"This was such an infamy, I'd rather never have signed it. They demanded that I abstain from politics. I would not have dreamed of complying. Once you have tasted the opium of politics, you never get rid of it."[26]

The Habsburg Law of 1918 stated that Charles' descendants could only return to Austria if they renounced their royal claims and accepted the status of private citizens. The Austrian administrative court found on 24 May 1963 that Otto's statement was sufficient to meet this requirement. However, several elements in the country, particularly the Socialists, were ill-disposed to welcoming back the heir of the deposed dynasty. This touched off political infighting and civil unrest that almost precipitated a crisis of state, and later became known as the "Habsburg Crisis." It was only on 1 June 1966—after the People's Party won an outright majority in the national election—that Otto was issued an Austrian passport, and was finally able to visit his home country again on 31 October 1966 for the first time in 48 years.[27]

An early advocate of a unified Europe, Otto was president of the International Paneuropean Union from 1973 to 2004.[28] He served from 1979 till 1999 as a Member of the European Parliament for the conservative Bavarian CSU party, becoming the senior member of the supranational body. He was also a member of the Mont Pelerin Society.[29] He was a major supporter of the expansion of the European Union from the beginning and especially of the acceptance of Hungary, Slovenia and Croatia. During his time in parliament, he was involved in a fracas initiated by fellow MEP Ian Paisley.[30] Pope John Paul II had given a speech to the European Parliament in 1988, and Protestant Paisley shouted at the Pope, "I denounce you as the Antichrist!", holding a poster reading "Pope John Paul II Antichrist". Otto snatched Paisley’s banner and, along with other MEPs, helped eject Paisley from the chamber.[31][32]

Otto was one of the men instrumental in organising the so called Pan-European Picnic, at the Hungary-Austria border on 19 August 1989.[3] This event is considered a milestone in the collapse of communist dictatorships in Europe.[33]

He was reportedly a patron of the Three Faiths Forum, a group which aims to encourage friendship, goodwill and understanding amongst people of the three monotheistic faiths of Christianity, Judaism and Islam in the United Kingdom and elsewhere.[citation needed]

Otto with Helmut Kohl

In December 2006, he observed that, "The catastrophe of 11 September 2001 struck the United States more profoundly than any of us, whence a certain mutual incomprehension. Until then, the United States felt itself secure, persuaded of its power to bombard any enemy, without anyone being able to strike back. That sentiment vanished in an instant... Americans understand 'viscerally' for the first time the risks they face."[34]

On 5 July 2007, Otto von Habsburg received the Freedom of the City of London from the hands of Sir Gavyn Arthur, a former Lord Mayor of London.[35]

Otto was known as a supporter of the rights of refugees and displaced people in Europe, notably of the ethnic Germans displaced from Bohemia where he was once the Crown Prince.[36] He was a jury member of the Franz Werfel Human Rights Award.[37]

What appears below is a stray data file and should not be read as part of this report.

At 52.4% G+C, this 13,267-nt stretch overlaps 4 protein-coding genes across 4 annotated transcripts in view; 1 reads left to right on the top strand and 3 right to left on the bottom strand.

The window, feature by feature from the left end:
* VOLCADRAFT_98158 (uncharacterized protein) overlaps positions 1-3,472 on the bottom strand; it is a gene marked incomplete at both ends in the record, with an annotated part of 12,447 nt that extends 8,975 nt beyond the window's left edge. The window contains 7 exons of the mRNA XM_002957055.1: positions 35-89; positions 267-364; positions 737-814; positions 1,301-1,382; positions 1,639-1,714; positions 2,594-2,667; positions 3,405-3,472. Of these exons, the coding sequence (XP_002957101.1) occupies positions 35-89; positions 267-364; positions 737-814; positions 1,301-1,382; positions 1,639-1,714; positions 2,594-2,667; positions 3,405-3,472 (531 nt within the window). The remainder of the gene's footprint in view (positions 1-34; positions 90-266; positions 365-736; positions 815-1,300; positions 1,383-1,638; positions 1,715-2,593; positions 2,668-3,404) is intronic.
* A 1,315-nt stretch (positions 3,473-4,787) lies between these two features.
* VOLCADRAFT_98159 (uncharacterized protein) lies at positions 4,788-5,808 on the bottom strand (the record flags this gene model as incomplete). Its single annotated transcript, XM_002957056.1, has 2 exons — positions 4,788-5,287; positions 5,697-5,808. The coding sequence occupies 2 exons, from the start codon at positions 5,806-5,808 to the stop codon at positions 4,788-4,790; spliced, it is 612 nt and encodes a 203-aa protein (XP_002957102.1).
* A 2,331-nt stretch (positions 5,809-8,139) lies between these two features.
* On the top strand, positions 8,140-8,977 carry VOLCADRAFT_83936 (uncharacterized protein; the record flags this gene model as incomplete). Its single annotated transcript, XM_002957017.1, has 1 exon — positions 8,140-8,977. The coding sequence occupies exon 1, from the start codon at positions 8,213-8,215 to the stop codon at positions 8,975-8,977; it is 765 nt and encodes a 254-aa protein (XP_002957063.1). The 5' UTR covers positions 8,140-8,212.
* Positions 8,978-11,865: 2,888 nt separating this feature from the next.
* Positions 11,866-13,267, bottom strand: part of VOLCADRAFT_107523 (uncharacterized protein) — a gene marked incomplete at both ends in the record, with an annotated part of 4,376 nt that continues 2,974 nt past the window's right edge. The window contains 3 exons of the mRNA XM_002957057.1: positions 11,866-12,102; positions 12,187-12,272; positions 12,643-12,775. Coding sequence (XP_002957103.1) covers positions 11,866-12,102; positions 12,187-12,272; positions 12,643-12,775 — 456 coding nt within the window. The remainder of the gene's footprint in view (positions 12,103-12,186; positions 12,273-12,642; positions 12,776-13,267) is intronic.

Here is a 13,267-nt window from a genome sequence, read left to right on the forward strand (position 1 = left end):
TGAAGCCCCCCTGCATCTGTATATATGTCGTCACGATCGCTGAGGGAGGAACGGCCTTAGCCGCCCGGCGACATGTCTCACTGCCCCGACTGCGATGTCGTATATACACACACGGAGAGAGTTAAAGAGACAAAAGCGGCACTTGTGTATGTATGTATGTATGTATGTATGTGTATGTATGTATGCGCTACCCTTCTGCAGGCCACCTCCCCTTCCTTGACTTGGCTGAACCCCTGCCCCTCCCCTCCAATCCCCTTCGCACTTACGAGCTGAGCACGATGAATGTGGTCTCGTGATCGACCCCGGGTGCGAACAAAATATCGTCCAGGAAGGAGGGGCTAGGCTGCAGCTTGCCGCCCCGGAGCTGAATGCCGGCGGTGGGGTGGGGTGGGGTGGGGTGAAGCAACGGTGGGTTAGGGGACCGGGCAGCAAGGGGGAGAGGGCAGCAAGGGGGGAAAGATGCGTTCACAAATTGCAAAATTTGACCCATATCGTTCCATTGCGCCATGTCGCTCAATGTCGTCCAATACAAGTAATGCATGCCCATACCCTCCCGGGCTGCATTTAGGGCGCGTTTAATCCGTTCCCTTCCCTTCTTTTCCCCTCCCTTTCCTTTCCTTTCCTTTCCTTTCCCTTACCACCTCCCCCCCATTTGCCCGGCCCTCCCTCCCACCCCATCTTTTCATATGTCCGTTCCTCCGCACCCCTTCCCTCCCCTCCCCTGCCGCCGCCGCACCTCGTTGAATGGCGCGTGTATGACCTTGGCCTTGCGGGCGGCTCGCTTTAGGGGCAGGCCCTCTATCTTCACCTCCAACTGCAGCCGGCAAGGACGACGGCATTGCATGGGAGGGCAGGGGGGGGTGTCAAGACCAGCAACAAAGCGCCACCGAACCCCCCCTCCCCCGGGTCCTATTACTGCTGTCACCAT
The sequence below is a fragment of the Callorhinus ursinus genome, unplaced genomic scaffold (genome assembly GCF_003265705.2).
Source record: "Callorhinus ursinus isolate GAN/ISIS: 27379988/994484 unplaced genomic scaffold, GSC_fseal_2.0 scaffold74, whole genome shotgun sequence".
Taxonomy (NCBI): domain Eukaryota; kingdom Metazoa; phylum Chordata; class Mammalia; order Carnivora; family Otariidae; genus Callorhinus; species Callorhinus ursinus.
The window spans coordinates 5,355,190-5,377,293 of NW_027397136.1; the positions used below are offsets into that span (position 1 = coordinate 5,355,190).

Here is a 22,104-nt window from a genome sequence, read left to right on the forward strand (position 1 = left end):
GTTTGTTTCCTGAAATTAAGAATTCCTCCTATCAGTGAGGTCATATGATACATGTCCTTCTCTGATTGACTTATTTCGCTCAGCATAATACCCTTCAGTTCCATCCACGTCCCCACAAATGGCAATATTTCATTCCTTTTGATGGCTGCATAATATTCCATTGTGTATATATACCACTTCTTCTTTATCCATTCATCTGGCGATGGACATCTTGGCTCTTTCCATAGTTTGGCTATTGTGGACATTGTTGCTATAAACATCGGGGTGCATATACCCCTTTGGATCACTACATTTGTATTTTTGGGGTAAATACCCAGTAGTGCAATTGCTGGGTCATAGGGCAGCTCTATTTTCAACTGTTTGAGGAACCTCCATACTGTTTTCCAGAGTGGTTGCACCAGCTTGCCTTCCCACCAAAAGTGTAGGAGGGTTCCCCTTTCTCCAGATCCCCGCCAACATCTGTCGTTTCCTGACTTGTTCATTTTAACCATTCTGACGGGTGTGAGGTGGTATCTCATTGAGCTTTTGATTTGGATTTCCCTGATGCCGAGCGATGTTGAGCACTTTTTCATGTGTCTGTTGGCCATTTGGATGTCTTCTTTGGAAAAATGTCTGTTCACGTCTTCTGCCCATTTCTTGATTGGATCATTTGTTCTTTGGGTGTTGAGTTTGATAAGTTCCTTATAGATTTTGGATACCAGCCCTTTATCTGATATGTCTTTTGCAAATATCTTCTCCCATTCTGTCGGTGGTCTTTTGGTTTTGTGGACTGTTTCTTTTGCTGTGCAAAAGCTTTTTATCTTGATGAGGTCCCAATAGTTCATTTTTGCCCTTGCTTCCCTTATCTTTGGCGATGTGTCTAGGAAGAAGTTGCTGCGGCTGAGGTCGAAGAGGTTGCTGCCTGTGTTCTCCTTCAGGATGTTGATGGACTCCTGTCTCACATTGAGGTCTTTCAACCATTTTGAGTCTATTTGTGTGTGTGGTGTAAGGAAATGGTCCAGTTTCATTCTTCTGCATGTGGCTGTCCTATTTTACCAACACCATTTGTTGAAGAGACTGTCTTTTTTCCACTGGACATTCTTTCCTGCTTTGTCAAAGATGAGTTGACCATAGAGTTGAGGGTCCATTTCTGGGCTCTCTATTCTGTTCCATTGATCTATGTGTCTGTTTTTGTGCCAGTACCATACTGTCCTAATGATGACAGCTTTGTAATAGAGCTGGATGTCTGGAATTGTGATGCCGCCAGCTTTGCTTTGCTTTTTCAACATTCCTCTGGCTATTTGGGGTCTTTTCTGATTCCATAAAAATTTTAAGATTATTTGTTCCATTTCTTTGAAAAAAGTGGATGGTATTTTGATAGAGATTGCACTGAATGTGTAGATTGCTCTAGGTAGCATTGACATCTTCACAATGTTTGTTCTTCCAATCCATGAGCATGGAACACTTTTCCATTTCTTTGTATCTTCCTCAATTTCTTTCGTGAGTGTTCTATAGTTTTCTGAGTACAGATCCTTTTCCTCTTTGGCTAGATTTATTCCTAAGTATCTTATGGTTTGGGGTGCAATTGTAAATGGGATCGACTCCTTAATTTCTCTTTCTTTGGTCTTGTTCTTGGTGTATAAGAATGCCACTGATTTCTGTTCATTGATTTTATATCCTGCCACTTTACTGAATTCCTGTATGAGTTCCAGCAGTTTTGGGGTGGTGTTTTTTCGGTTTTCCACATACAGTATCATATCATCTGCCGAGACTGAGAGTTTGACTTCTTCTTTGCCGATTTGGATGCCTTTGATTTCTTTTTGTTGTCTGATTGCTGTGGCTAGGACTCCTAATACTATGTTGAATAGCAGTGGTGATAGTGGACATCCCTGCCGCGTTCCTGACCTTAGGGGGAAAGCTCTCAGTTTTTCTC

Otto also held Francisco Franco in a high regard and praised him for helping refugees, stating that he was "a dictator of the south American type ... not totalitarian like Hitler or Stalin".[9]

In 2002, Otto was named the first ever honorary member of the European People's Party group.[38]


Procession in Pöcking, with Otto's coffin draped with the Habsburg flag

After the death of his wife, Regina in 2010, Otto stopped appearing in public. He died at the age of 98 on Monday, 4 July 2011, at his home in Pöcking, Germany. His spokeswoman reported that he died "peacefully and without pain in his sleep". He was survived by his younger brother, Felix, as well as 7 children, 22 grandchildren and 2 great-grandchildren.[3][6]

On 5 July, his body was laid in repose in the Church of St. Ulrich near his home in Pöcking, Bavaria, and a massive 13-day period of mourning started in several countries formerly part of Austria-Hungary.[39] Otto's coffin has been draped with the Habsburg flag decorated with the imperial–royal coats of arms of Austria and Hungary in addition to the Habsburg family coat of arms.

In line with the Habsburg family tradition, Otto von Habsburg is scheduled to be buried in the family's crypt in Vienna, while his heart will be buried in a monastery in Pannonhalma, Hungary.[6]


4-year old Crown Prince Otto of Hungary in Budapest in 1916, attending his parents' coronation as King and Queen of Hungary, painted by Gyula Éder.

He was married to Princess Regina of Saxe-Meiningen from 1951 until her death in 2010. They had seven children, 23 grandchildren and 2 great-grandchildren (as of 2011):

Otto lived in retirement at the Villa Austria in Pöcking bei Starnberg, Starnberg, near the lake Starnberger See, Upper Bavaria, Bavaria, Germany.

Titles and styles

Titles of pretence from 1 April 1922

Official in Austria

Official in Germany


Honours and awards

Habsburg/Austrian orders

Other dynastic orders

Governmental orders and awards

Non-governmental clerical orders

Academic awards


  1. ^ a b Dan van der Vat. "Otto von Habsburg obituary". The Guardian. Retrieved 2011-07-06.